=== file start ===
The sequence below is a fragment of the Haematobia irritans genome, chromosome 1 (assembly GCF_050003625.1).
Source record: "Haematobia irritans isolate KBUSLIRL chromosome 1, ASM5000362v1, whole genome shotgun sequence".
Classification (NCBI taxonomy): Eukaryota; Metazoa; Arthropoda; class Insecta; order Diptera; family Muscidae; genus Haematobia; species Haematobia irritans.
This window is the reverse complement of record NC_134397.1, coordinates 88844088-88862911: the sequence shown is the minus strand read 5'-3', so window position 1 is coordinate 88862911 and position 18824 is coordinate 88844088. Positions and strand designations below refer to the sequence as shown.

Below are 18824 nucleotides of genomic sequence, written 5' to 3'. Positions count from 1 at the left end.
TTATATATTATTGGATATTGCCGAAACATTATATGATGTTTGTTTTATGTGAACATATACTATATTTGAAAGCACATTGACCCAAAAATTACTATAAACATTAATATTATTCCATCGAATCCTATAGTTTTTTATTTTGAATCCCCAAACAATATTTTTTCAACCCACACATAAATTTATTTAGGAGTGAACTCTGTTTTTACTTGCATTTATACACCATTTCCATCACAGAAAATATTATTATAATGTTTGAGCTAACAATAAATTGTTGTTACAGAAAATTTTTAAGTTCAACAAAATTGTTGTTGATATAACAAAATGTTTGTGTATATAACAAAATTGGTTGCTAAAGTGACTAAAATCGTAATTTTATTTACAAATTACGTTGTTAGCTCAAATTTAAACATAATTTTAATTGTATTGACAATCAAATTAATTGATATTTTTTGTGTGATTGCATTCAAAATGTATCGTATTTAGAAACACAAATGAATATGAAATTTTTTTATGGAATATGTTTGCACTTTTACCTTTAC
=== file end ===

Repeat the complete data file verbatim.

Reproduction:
The sequence below is a fragment of the Haematobia irritans genome, chromosome 1 (assembly GCF_050003625.1).
Source record: "Haematobia irritans isolate KBUSLIRL chromosome 1, ASM5000362v1, whole genome shotgun sequence".
Classification (NCBI taxonomy): Eukaryota; Metazoa; Arthropoda; class Insecta; order Diptera; family Muscidae; genus Haematobia; species Haematobia irritans.
This window is the reverse complement of record NC_134397.1, coordinates 88844088-88862911: the sequence shown is the minus strand read 5'-3', so window position 1 is coordinate 88862911 and position 18824 is coordinate 88844088. Positions and strand designations below refer to the sequence as shown.

Below are 18824 nucleotides of genomic sequence, written 5' to 3'. Positions count from 1 at the left end.
TTATATATTATTGGATATTGCCGAAACATTATATGATGTTTGTTTTATGTGAACATATACTATATTTGAAAGCACATTGACCCAAAAATTACTATAAACATTAATATTATTCCATCGAATCCTATAGTTTTTTATTTTGAATCCCCAAACAATATTTTTTCAACCCACACATAAATTTATTTAGGAGTGAACTCTGTTTTTACTTGCATTTATACACCATTTCCATCACAGAAAATATTATTATAATGTTTGAGCTAACAATAAATTGTTGTTACAGAAAATTTTTAAGTTCAACAAAATTGTTGTTGATATAACAAAATGTTTGTGTATATAACAAAATTGGTTGCTAAAGTGACTAAAATCGTAATTTTATTTACAAATTACGTTGTTAGCTCAAATTTAAACATAATTTTAATTGTATTGACAATCAAATTAATTGATATTTTTTGTGTGATTGCATTCAAAATGTATCGTATTTAGAAACACAAATGAATATGAAATTTTTTTATGGAATATGTTTGCACTTTTACCTTTAC